Taylorism

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Taylorism

the methods of scientific factory management first introduced in the early 19th century by the American engineer Frederick W. Taylor, especially the differential piece-rate system.
See also: Work
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Translations
Taylorismus
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Meanwhile, the global system of production and distribution is now progressing from the Fordist Taylorist development model to one based on Innovation-Mediated Production.
125) In this way, operators were produced according the Taylorist approaches of body optimization according to particular rhythms.
These changes included increasing automation and Taylorist segmentation of work.
(21) Taylorist managerialism involves undermining not only craftsmanship, but also professionalism in work and all that is involved in this.
Hence my interest in socialist competition, an arena and a discursive field in which self-organized production communes were confronted by "the imperatives of industrialization"; the ambiguous role of foremen in an increasingly Taylorist industrial system; and Stakhanovism.
The distinction between both lies in that precariousness alludes to a quality standard, while atypical work refers to a job related to subsumption forms of the workforce tied to the Taylorist production stage and a modernity that promised progress through social integration by means of salaried work, that is, when job flexibility and the services economy were still in their infancy.
Generally, McDonough's emphasis on the artists and theorists of the SI and Fluxus seems reasonable, and Marxist reckonings with (and challenges to) Fordist and Taylorist assembly-line production understandably relevant--especially in light of the print and celluloid productions of Warhol's factory.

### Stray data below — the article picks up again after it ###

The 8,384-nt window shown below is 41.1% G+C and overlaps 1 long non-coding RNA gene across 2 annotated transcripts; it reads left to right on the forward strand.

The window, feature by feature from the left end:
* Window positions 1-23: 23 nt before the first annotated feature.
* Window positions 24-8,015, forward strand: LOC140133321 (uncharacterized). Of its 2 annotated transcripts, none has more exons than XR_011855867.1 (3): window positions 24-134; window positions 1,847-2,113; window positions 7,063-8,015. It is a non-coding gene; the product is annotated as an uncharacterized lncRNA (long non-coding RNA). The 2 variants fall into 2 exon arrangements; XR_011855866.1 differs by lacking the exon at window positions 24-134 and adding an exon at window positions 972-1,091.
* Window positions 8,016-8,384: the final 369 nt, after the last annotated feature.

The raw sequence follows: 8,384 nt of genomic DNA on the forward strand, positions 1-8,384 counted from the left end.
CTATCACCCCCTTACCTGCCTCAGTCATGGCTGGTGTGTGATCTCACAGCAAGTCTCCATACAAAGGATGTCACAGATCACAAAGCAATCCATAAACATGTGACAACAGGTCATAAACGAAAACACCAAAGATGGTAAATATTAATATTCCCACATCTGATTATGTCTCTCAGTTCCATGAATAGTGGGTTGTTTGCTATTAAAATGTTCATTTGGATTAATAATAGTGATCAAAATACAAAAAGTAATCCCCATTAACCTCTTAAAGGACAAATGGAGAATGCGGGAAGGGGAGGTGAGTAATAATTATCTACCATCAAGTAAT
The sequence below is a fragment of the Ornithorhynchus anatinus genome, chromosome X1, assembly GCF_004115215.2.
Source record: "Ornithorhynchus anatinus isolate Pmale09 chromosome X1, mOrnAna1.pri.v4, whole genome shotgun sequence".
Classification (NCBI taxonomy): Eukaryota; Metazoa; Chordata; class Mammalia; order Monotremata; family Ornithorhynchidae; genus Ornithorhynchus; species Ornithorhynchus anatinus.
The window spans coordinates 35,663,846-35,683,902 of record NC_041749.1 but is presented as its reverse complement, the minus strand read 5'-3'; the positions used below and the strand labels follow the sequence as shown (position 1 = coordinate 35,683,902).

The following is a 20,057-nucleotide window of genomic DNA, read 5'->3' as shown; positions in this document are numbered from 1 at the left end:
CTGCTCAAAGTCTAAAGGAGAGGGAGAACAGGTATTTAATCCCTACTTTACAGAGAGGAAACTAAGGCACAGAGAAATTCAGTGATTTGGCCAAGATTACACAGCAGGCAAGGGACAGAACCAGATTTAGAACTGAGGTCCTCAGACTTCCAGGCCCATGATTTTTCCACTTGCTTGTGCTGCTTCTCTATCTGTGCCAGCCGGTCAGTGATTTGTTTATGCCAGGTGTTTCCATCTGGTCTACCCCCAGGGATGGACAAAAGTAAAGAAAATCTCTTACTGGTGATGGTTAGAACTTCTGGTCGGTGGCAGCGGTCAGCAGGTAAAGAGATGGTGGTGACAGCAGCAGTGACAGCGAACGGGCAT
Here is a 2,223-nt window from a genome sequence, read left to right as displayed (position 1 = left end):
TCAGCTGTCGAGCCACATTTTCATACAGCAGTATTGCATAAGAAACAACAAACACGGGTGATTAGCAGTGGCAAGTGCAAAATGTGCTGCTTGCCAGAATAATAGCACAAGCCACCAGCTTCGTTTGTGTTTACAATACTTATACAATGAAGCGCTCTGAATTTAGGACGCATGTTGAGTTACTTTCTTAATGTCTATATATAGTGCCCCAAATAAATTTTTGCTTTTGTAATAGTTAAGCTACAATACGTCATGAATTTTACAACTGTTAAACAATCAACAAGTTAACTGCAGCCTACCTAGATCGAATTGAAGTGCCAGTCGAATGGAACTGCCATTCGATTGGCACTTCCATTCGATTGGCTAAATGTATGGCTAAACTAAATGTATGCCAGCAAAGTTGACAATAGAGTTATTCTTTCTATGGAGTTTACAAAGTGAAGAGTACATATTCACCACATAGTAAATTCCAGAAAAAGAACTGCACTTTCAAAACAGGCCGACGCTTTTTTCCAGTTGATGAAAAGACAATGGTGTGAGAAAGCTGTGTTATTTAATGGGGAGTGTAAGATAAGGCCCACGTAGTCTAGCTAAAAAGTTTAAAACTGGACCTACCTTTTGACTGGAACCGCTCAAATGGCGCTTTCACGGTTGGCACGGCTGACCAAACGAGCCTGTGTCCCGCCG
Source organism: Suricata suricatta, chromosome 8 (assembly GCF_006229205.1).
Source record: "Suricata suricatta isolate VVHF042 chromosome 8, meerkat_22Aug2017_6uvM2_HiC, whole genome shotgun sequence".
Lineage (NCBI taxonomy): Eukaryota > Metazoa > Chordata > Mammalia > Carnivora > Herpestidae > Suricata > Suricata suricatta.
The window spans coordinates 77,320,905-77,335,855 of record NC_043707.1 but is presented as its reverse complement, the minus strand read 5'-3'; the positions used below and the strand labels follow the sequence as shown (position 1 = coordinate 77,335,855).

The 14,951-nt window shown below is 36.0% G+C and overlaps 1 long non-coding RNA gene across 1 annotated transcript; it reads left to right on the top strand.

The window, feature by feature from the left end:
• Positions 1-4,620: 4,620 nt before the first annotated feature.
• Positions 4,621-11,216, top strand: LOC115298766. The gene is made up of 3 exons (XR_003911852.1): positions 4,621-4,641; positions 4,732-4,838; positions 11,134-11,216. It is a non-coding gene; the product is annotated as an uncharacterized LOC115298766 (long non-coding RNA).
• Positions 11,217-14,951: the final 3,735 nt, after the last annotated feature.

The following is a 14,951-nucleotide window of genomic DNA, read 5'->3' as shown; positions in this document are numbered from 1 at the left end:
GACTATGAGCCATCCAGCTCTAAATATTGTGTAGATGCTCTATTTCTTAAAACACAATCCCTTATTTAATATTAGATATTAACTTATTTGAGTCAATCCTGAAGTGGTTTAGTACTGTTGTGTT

Multi-skilling and multi-tasking and job variation also has made it possible for Japanese producers to overcome the alienation of Taylorist single tasking which was so great for Ford that although offering $5 a day, which was unprecedented at the time, and also profit sharing if workers would stay for 6 months, the pressure of such single tasking, well parodied by Charlie Chaplin in his Modern Times, was such that the turnover during its first year at his Highland Park plant for the Model T was equivalent to its total initial labour force.
This amounted to an attempt "to transform the workplace into a space of leisure, of hijinks and of fun and games, often at the expense of supervisors or workers lacking acculturation to unionism." (115) Such behaviour "connected with male oppositional and confrontational rituals and displays of power to challenge the newly established Taylorist and Fordist industrial order." (116) The strength of the research in the book is the use of grievance files to cast a light on what was actually going on every day in auto plants, in spite of frequent disapproval from the union leadership.
In common with the Taylorist method of production management, the thinking and planning work of the penitentiary institution is restricted to a small group, expecting the majority to execute the delegated activities, with a clear division between those who plan and those who execute.
The Indian manager still believes in a Taylorist ethos that the Indian worker needs to be controlled for the organization to be productive.